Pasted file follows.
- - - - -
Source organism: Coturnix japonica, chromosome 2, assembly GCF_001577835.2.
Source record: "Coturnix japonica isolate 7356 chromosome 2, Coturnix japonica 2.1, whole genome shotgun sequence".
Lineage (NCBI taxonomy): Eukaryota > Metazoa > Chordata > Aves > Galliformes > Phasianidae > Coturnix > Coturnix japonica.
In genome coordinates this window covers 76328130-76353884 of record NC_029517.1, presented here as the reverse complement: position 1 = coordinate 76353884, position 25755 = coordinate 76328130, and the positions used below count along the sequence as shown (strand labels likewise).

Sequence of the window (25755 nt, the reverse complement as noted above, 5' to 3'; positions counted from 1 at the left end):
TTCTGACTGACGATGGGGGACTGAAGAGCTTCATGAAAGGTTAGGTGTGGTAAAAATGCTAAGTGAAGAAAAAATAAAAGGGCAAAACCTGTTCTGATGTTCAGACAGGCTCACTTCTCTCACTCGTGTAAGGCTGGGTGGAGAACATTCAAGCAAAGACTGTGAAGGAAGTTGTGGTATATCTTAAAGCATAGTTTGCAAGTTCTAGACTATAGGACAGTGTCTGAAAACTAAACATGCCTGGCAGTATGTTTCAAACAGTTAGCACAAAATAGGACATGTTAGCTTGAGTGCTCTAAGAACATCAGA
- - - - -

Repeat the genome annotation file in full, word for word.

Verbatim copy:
Source organism: Coturnix japonica, chromosome 2, assembly GCF_001577835.2.
Source record: "Coturnix japonica isolate 7356 chromosome 2, Coturnix japonica 2.1, whole genome shotgun sequence".
Lineage (NCBI taxonomy): Eukaryota > Metazoa > Chordata > Aves > Galliformes > Phasianidae > Coturnix > Coturnix japonica.
In genome coordinates this window covers 76328130-76353884 of record NC_029517.1, presented here as the reverse complement: position 1 = coordinate 76353884, position 25755 = coordinate 76328130, and the positions used below count along the sequence as shown (strand labels likewise).

Sequence of the window (25755 nt, the reverse complement as noted above, 5' to 3'; positions counted from 1 at the left end):
TTCTGACTGACGATGGGGGACTGAAGAGCTTCATGAAAGGTTAGGTGTGGTAAAAATGCTAAGTGAAGAAAAAATAAAAGGGCAAAACCTGTTCTGATGTTCAGACAGGCTCACTTCTCTCACTCGTGTAAGGCTGGGTGGAGAACATTCAAGCAAAGACTGTGAAGGAAGTTGTGGTATATCTTAAAGCATAGTTTGCAAGTTCTAGACTATAGGACAGTGTCTGAAAACTAAACATGCCTGGCAGTATGTTTCAAACAGTTAGCACAAAATAGGACATGTTAGCTTGAGTGCTCTAAGAACATCAGA